Day 1: Cassava – a goldmine for Central Africa

  • Central Africa

Cassava offers valuable opportunities for small-scale producers and processors in Central Africa, as well as greater food and nutrition security and job creation for rural communities. That was the message from the Regional Forum on Cassava in Central Africa - Challenges and opportunities for smallholders, which opened today in Yaoundé, Cameroon.

A staple crop that is widely grown in the region, producing an average 27 million tonnes per year, cassava also presents massive scope for value addition, providing incomes and employment, especially for women and young people.

The forum brings together more than 120 of the main players from the various links in the Central African cassava value chain, to share knowledge and experiences between different initiatives aimed at addressing the challenges to better cassava production, post-harvest management, processing and marketing. The event, which runs until December 9, is being staged alongside the annual Salon International de l'Agriculture et de l'Agroalimentaire de Yaoundé (SIALY).

The aim is to produce a common agenda, building on synergies to scale up projects and attract public investment, which will be crucial to ensuring growth and sustainable development of the sector.

"Cassava is an agricultural crop with the greatest potential for productivity and the creation of added value," said Michael Hailu, Director of CTA which is organising the four-day forum, together with the platform for farmers' organisations in Central Africa the Plateforme Sous-Régionale des Organisations Paysannes d'Afrique Centrale (PROPAC) and support from other partners. "It is and continues to be the object of a number of projects in Central Africa. Unfortunately, the experience and knowledge generated by these projects are not transferred adequately within the region, and neither successes nor failures are properly capitalised on. This is a situation that does not help with the scaling up of projects or increasing private investment."

To address this challenge, the forum has been organised with a hands-on approach. The first day's programme offered field visits to innovative pilot research and processing projects, and in the coming days, training will take place on key cross-cutting areas such as knowledge management, ICTs and innovative value chain finance. A strong focus will be on strengthening links between small-scale producers and agribusiness, with business-to-business (B2B) sessions organised to help forge links between producers, traders, processors and financial institutions. Successful business case studies will be presented, both at the forum and afterwards, through a Community of Practice set up to share knowledge and best practices.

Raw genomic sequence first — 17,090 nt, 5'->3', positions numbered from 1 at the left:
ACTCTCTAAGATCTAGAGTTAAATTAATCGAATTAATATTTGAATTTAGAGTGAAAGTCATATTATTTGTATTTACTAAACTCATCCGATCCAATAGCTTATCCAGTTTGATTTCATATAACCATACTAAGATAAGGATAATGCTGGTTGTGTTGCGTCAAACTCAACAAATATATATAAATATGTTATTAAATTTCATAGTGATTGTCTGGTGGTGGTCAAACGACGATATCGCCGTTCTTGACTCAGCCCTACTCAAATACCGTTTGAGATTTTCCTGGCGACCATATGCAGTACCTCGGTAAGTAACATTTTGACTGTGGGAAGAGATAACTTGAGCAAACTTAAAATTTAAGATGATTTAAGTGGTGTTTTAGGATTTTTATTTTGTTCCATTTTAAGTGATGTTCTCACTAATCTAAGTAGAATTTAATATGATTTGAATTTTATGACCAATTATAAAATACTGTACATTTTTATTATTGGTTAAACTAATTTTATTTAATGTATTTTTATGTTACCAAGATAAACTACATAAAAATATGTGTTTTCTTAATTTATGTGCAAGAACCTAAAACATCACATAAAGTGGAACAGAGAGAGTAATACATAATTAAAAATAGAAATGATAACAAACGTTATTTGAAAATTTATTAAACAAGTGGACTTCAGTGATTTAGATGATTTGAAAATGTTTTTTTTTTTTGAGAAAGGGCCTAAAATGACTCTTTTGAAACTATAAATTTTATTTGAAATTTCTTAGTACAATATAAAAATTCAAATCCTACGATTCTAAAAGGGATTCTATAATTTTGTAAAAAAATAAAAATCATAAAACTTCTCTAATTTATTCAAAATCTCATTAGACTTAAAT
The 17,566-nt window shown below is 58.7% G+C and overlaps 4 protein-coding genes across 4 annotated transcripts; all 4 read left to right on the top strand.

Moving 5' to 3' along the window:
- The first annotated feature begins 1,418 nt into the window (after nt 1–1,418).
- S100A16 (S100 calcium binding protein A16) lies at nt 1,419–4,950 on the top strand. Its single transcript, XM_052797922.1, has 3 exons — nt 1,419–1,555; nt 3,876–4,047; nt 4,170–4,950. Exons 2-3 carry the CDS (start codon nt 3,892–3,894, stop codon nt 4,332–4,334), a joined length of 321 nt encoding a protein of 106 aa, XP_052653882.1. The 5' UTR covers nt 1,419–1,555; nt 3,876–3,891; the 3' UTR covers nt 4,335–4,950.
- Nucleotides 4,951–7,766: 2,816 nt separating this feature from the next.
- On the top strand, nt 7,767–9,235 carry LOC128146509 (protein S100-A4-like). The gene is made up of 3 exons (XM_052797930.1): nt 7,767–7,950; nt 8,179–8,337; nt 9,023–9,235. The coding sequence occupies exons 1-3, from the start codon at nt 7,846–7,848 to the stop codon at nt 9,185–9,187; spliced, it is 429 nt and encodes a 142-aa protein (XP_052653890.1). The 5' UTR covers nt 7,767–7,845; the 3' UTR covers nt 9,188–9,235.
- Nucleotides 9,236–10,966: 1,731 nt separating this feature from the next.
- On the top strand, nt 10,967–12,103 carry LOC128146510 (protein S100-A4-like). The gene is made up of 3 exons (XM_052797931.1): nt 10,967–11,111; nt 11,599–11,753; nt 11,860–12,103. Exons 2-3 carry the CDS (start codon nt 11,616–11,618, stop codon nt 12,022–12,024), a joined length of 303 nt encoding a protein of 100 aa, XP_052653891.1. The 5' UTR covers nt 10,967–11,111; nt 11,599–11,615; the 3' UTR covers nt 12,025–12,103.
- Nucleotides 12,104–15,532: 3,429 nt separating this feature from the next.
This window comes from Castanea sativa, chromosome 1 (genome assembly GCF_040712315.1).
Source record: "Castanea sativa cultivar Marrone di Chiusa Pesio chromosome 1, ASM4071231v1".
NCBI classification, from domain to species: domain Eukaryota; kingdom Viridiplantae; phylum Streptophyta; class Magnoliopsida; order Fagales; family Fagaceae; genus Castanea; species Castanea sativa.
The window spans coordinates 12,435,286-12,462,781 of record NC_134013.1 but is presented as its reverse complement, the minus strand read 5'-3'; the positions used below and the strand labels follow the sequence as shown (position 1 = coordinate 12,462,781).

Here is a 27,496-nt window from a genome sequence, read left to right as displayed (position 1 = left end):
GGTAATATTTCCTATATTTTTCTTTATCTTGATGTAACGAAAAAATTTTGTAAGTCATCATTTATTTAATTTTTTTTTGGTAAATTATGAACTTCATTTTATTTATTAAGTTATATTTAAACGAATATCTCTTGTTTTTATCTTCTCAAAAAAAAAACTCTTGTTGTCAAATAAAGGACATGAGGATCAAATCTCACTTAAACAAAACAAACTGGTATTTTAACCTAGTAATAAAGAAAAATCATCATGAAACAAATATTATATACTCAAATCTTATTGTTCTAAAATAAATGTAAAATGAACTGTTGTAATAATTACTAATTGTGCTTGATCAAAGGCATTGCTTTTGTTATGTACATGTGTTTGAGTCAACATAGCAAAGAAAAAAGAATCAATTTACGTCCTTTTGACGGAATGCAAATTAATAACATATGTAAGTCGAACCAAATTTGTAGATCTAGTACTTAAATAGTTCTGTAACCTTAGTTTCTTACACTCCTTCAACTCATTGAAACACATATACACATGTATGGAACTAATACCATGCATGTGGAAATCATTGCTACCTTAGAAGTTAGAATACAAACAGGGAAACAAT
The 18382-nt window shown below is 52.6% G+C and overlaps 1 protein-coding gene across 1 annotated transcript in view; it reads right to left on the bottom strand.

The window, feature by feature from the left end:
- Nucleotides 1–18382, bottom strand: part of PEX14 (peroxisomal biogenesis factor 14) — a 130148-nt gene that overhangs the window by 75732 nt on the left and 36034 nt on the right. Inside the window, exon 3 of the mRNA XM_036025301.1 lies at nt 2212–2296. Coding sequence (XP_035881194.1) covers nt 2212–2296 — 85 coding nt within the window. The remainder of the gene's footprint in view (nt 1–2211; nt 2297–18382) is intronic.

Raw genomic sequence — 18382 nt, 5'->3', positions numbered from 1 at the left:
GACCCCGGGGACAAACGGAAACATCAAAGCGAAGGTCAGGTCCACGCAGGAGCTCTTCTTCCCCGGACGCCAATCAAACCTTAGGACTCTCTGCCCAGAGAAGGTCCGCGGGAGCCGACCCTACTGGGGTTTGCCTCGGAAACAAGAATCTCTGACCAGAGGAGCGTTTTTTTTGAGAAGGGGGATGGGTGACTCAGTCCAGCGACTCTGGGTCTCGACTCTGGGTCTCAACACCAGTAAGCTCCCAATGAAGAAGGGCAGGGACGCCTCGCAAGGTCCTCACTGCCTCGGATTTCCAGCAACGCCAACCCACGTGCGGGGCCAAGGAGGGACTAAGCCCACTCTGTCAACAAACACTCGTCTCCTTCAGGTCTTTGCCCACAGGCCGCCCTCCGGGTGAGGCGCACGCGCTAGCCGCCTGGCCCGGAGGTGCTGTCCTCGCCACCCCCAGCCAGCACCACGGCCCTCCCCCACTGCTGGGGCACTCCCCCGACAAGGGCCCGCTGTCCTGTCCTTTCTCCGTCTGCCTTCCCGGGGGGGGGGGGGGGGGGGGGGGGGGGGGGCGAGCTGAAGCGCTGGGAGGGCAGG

"Cassava is widely cultivated and consumed in Central Africa," said Elisabeth Atangana, President of PROPAC. "It has an important impact on poverty eradication and its contribution to food and nutrition security is inestimable. But cassava is also a strategic crop that has great potential for improved productivity, the creation of value addition and regional trade. The cassava value chain is of tremendous importance to us. Cassava is a goldmine that can make a significant contribution to reducing poverty in our country, ensuring jobs for women and young people and reducing our excessive dependency on agricultural imports."

Also on the agenda this week is the importance of stronger interprofessional organisations, issues linked to the development of cassava-based nutritional products and ways of ensuring that women and young people are closely involved in cassava value chain initiatives. There is strong potential for both groups, especially youth, the conference heard.

"Agriculture must be seen as a business, and we should interest youth in it and show that cassava can produce money," said Ananga Messina, Deputy Minister for Rural Development in Cameroon. "You can use cassava in bakeries, breweries, to make starch, garri and many other things, and each part of these long value chains can make money. The market is there."

The Regional Forum on Cassava in Central Africa forum is being organised by CTA and PROPAC, with support from the Regional Centre of Applied Research for the Development of Farming Systems in Central Africa (PRASAC), the International Institute of Tropical Agriculture (IITA), the Food and Agriculture Organization of the United Nations (FAO), the International Fund for Agricultural Development (IFAD), the Agricultural Research Institute for the Development IRAD, the Agricultural Investment and Market Development Project (PIDMA), the Cameroon Ministry of Agriculture and Rural Development (MINADER) and the Cameroon Ministry of Mines and Technological Development (MINMIDT).